Staying Fit and Losing Weight at 40

Staying fit and losing weight at age 40 becomes more difficult with age as your metabolism slows, but it’s not for the reason you may think. Being proactive with your weight and overall health is a vital in preparing for aging.

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Staying Fit and Losing Weight at 40
5 Min Read February 2nd, 2017 Updated:February 2nd, 2023

Weight can have a significant emotional impact on people over the age of 40. Once many reach age 40, it becomes harder to maintain weight, keep the extra pounds away, and stay active. Many may struggle with body image issues and low self-esteem as they age. This can lead to feelings of insecurity, shame, and worthlessness. 

People over the age of 40 must be able to find ways to embrace their bodies at any size and take steps to improve their physical and mental health. Weight gain can also lead to feelings of powerlessness, as it can be challenging to practice healthy habits when faced with physical and emotional limitations. Moreover, the stigma attached to weight gain can make it even harder for people to seek the help they need.

Some people give up the effort, gain weight and become subject to health issues that can impact aging and create a significant risk of long-term care when they become older.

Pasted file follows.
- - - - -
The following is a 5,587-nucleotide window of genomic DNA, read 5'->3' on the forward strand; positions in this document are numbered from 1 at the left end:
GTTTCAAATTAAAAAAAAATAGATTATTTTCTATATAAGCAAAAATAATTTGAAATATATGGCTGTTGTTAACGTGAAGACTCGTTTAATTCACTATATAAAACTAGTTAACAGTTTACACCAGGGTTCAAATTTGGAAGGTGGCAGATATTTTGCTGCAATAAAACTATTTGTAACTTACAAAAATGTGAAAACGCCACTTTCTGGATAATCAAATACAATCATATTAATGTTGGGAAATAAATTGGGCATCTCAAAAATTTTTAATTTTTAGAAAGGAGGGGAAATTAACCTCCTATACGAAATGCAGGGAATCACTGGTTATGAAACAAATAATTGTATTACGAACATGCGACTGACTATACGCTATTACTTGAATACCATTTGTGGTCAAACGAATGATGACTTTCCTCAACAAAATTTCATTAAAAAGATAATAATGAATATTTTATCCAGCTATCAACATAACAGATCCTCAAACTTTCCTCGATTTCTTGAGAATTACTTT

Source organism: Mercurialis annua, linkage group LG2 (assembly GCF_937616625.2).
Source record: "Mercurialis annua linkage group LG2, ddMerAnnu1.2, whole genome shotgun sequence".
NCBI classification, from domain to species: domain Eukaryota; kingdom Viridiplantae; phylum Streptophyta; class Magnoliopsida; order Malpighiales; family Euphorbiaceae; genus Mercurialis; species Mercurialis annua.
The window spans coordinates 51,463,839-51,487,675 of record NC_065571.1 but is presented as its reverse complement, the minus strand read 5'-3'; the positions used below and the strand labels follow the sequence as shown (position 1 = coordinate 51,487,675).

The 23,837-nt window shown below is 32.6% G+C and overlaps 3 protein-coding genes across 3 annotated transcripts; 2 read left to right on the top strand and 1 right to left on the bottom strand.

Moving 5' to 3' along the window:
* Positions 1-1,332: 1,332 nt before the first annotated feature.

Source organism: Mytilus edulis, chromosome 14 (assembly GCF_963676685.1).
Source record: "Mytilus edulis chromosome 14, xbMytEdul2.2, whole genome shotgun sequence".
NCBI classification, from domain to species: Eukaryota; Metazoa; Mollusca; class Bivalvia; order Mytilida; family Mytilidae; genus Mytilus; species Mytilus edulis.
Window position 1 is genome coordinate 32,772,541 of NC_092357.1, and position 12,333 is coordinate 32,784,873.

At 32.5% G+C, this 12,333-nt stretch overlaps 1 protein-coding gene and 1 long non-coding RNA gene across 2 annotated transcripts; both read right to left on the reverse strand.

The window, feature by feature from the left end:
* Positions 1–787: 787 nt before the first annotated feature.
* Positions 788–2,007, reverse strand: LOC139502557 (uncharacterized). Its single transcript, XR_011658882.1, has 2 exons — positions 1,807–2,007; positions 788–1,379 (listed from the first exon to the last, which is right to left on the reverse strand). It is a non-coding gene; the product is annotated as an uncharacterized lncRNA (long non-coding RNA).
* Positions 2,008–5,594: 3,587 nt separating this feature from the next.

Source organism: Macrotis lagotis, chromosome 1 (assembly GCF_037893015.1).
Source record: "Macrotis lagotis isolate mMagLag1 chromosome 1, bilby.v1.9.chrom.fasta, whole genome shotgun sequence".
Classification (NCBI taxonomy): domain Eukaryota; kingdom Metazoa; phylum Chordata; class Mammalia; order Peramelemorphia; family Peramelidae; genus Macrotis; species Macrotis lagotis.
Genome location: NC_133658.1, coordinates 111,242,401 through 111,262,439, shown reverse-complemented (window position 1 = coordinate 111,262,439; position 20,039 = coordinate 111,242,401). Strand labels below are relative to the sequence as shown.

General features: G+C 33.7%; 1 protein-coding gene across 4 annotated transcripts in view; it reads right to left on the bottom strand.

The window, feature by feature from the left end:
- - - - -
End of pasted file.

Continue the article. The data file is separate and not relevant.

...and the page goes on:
Metabolism Slows - But There is More

Most of us have heard that our metabolism slows down after age 40, but is there any truth to it? The bigger question is: can you do anything about it?

Your body’s metabolism changes as you age, but there is a good reason why this happens, says Cleveland Clinic health coach Erica Stepteau.

After age 40, your metabolism actually does start dropping a little bit, but it’s not for the reason that you think. It’s because we are losing the muscle mass in our body — from 3 to 5% every decade after you’re 30 years old. 

That loss of muscle mass affects your body’s ability to burn calories. This is why after age 40, some people begin to see some weight gain even though they exercise the same as when they were in their 20s and 30s but don’t get the same results, Ms. Stepteau says.

You have several factors:

  • Metabolism tends to slow down as people get older, and a diet that provided energy and vitality in the past may no longer be enough. 

  • Muscle mass tends to decline with age and can cause weight gain. 

  • Age-related hormones can also play a role, making it harder to lose weight.

With effort, you can beat your metabolism drop-off. Doing so will improve your overall health and delay aging issues, which can cause extended long-term care down the road impacting the quality of life and finances for yourself and your family members.

Work with Weights